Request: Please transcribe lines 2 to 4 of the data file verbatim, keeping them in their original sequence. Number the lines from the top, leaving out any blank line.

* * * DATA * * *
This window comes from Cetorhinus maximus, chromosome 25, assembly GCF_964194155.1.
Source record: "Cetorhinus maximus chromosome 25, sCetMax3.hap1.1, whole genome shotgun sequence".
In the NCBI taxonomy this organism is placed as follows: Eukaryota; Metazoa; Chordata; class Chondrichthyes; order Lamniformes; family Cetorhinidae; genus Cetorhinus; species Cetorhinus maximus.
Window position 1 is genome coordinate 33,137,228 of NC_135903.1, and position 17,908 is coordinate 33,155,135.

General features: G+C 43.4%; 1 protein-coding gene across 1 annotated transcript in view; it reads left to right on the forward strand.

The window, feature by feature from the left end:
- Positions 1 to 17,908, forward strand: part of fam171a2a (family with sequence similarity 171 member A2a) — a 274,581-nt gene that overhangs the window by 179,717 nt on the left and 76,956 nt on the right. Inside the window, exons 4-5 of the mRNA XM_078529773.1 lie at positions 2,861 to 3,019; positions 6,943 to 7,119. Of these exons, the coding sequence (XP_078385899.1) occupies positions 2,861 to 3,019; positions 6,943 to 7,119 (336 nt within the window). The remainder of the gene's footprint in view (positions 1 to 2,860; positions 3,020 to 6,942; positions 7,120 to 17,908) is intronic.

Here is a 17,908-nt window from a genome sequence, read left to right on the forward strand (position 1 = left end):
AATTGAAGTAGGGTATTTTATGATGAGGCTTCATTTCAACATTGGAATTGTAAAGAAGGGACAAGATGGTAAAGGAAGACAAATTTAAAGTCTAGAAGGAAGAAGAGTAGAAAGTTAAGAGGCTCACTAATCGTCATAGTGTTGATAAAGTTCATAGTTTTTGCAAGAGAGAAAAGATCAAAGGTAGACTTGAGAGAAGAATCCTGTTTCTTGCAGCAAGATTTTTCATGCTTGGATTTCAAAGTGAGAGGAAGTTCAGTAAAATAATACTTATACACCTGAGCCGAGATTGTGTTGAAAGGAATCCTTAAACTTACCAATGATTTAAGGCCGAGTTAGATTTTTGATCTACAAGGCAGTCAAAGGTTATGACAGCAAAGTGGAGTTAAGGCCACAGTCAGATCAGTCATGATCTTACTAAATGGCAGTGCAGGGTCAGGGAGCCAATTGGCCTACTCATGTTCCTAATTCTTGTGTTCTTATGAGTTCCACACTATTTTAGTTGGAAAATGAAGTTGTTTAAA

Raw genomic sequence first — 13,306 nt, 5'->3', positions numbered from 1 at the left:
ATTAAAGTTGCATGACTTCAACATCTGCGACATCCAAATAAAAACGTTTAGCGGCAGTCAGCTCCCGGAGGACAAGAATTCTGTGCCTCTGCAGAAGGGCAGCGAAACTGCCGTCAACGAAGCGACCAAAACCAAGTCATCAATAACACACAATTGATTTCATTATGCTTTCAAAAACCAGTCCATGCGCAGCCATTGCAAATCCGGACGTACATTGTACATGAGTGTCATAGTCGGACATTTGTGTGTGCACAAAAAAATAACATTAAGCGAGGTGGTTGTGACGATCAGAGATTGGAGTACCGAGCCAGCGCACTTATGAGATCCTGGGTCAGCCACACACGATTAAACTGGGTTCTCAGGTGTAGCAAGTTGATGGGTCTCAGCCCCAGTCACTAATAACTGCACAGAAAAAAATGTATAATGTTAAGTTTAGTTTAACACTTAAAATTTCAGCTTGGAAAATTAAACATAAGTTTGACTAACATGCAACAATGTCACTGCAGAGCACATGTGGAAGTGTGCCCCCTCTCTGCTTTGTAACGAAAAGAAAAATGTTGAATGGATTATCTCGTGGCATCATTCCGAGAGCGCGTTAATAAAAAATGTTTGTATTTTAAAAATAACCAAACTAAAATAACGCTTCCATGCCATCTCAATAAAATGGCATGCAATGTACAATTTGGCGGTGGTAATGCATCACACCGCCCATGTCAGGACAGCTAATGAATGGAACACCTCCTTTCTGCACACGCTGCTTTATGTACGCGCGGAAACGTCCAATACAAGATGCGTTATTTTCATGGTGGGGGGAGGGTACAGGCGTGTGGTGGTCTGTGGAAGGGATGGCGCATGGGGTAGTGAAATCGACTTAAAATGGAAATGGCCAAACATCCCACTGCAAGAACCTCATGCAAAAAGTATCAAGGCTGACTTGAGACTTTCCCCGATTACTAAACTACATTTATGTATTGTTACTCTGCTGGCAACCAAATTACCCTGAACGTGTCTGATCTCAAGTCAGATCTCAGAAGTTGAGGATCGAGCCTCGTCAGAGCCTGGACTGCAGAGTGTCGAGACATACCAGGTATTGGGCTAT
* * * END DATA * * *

Source record: "Cetorhinus maximus chromosome 25, sCetMax3.hap1.1, whole genome shotgun sequence".
In the NCBI taxonomy this organism is placed as follows: Eukaryota; Metazoa; Chordata; class Chondrichthyes; order Lamniformes; family Cetorhinidae; genus Cetorhinus; species Cetorhinus maximus.
Window position 1 is genome coordinate 33,137,228 of NC_135903.1, and position 17,908 is coordinate 33,155,135.